Sunday, May 30, 2010

Eggs and Chicks!

It has been a super busy week. Sorry about the delay, but we've had a lot of fun getting everything ready for the very first babies.

Sometimes, we take the eggs from parents who are negligent nest-sitters. Sometimes, the parents break the eggs. We try to take those eggs immediately after they lay to save as many baby whooping cranes as we can. The parents who don't "sit tight" on their nests or the ones who break the eggs are usually new parents or a new breeding pair. They haven't had enough experience, or haven't developed the instinct. We usually give these newer parents dummy eggs to sit on so they can practice "proper nesting behaviors" until they can be trusted with their own eggs.

For parents who are good at sitting, we leave them on real eggs and let them raise their chick. This is the best practice for the adults and the young. This way the young learn proper crane behaviors.



For those eggs that were taken to incubators, we carefully monitor them until they hatch. These are 4 whooping crane eggs, you can see there is a lot of color variation between the eggs. The color just depends on the physiology of the female.



When the egg gets closer to hatch, we take it out of the incubator (which rolls the eggs as the mothers would), and place it into a hatcher (where the egg remains stationary). We play brood calls to the egg several times a day to encourage the chick to start hatching. In this video you can see the egg responding to the brood calls.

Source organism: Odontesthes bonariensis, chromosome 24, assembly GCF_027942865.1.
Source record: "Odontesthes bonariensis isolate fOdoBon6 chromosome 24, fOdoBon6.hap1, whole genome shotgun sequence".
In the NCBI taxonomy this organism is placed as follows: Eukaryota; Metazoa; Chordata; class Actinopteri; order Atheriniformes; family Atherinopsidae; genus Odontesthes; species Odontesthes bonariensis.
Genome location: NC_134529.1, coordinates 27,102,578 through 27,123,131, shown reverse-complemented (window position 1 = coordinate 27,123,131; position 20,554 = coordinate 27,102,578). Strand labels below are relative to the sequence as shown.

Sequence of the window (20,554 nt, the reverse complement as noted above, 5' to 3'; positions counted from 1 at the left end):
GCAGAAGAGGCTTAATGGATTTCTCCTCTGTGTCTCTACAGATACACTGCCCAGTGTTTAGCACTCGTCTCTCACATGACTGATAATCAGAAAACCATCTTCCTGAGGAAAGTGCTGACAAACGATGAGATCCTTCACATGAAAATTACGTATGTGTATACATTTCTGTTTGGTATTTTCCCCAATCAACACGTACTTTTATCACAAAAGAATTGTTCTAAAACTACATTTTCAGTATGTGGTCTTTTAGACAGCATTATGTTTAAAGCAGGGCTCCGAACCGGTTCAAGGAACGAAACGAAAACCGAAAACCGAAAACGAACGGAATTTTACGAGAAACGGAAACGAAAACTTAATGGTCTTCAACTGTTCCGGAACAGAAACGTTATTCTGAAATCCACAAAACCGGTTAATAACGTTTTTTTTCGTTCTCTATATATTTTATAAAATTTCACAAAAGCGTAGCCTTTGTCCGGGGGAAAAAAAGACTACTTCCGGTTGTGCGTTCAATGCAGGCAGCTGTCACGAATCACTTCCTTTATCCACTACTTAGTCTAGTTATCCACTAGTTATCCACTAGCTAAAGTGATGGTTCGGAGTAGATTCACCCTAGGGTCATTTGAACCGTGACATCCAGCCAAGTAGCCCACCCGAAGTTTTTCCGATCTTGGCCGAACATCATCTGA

If I had a better camera, you'd be able to hear the chick peeping from inside the egg while it rocks!

When the chick is peeping and becoming more aware of outside surroundings, we make sure not to speak. We don't want it to recognize human voices. When it hatches, we disguise our form with a costume so it doesn't imprint on humans. We want these little guys to be cranes.













After it hatches, we take it up to the ISO compound where we can raise it. We let them see each other so they know other cranes, we also give them role models (adult cranes) to watch and learn from. Additionally, we behave as a crane in our crane costume to ensure the little chicks are eating and drinking properly.











Yes, we're naming them, but the cranes will never know those names (because we don't talk to them). This year's theme is CHEESE!! so first chick is Nacho, second chick is Pepper Jack, and the list will continue.

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